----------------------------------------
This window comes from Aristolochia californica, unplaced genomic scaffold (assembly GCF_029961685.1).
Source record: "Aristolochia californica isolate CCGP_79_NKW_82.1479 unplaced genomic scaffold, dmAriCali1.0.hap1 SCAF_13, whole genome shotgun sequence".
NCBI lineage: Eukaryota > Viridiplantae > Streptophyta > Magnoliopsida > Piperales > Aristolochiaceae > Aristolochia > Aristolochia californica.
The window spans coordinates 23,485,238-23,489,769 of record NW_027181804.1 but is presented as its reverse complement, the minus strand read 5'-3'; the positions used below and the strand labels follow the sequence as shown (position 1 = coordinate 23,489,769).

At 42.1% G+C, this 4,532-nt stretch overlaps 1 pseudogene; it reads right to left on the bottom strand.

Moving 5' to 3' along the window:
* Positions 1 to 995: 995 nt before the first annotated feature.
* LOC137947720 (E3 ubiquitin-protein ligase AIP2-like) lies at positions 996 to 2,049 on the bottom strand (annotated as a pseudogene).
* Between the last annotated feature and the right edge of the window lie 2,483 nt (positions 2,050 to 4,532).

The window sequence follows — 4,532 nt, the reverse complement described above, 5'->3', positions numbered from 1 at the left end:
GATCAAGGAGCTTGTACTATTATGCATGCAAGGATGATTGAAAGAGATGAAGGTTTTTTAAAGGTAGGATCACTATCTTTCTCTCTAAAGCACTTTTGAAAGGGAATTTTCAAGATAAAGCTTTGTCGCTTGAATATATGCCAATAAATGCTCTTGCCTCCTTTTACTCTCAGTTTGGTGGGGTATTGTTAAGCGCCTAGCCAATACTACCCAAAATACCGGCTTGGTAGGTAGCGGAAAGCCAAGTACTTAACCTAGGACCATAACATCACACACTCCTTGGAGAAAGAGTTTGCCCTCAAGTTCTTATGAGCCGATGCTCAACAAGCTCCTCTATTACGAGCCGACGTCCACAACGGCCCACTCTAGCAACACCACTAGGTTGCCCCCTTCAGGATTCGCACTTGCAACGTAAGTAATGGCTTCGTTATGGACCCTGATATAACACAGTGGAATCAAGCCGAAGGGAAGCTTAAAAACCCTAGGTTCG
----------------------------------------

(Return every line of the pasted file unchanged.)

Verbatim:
This window comes from Aristolochia californica, unplaced genomic scaffold (assembly GCF_029961685.1).
Source record: "Aristolochia californica isolate CCGP_79_NKW_82.1479 unplaced genomic scaffold, dmAriCali1.0.hap1 SCAF_13, whole genome shotgun sequence".
NCBI lineage: Eukaryota > Viridiplantae > Streptophyta > Magnoliopsida > Piperales > Aristolochiaceae > Aristolochia > Aristolochia californica.
The window spans coordinates 23,485,238-23,489,769 of record NW_027181804.1 but is presented as its reverse complement, the minus strand read 5'-3'; the positions used below and the strand labels follow the sequence as shown (position 1 = coordinate 23,489,769).

At 42.1% G+C, this 4,532-nt stretch overlaps 1 pseudogene; it reads right to left on the bottom strand.

Moving 5' to 3' along the window:
* Positions 1 to 995: 995 nt before the first annotated feature.
* LOC137947720 (E3 ubiquitin-protein ligase AIP2-like) lies at positions 996 to 2,049 on the bottom strand (annotated as a pseudogene).
* Between the last annotated feature and the right edge of the window lie 2,483 nt (positions 2,050 to 4,532).

The window sequence follows — 4,532 nt, the reverse complement described above, 5'->3', positions numbered from 1 at the left end:
GATCAAGGAGCTTGTACTATTATGCATGCAAGGATGATTGAAAGAGATGAAGGTTTTTTAAAGGTAGGATCACTATCTTTCTCTCTAAAGCACTTTTGAAAGGGAATTTTCAAGATAAAGCTTTGTCGCTTGAATATATGCCAATAAATGCTCTTGCCTCCTTTTACTCTCAGTTTGGTGGGGTATTGTTAAGCGCCTAGCCAATACTACCCAAAATACCGGCTTGGTAGGTAGCGGAAAGCCAAGTACTTAACCTAGGACCATAACATCACACACTCCTTGGAGAAAGAGTTTGCCCTCAAGTTCTTATGAGCCGATGCTCAACAAGCTCCTCTATTACGAGCCGACGTCCACAACGGCCCACTCTAGCAACACCACTAGGTTGCCCCCTTCAGGATTCGCACTTGCAACGTAAGTAATGGCTTCGTTATGGACCCTGATATAACACAGTGGAATCAAGCCGAAGGGAAGCTTAAAAACCCTAGGTTCG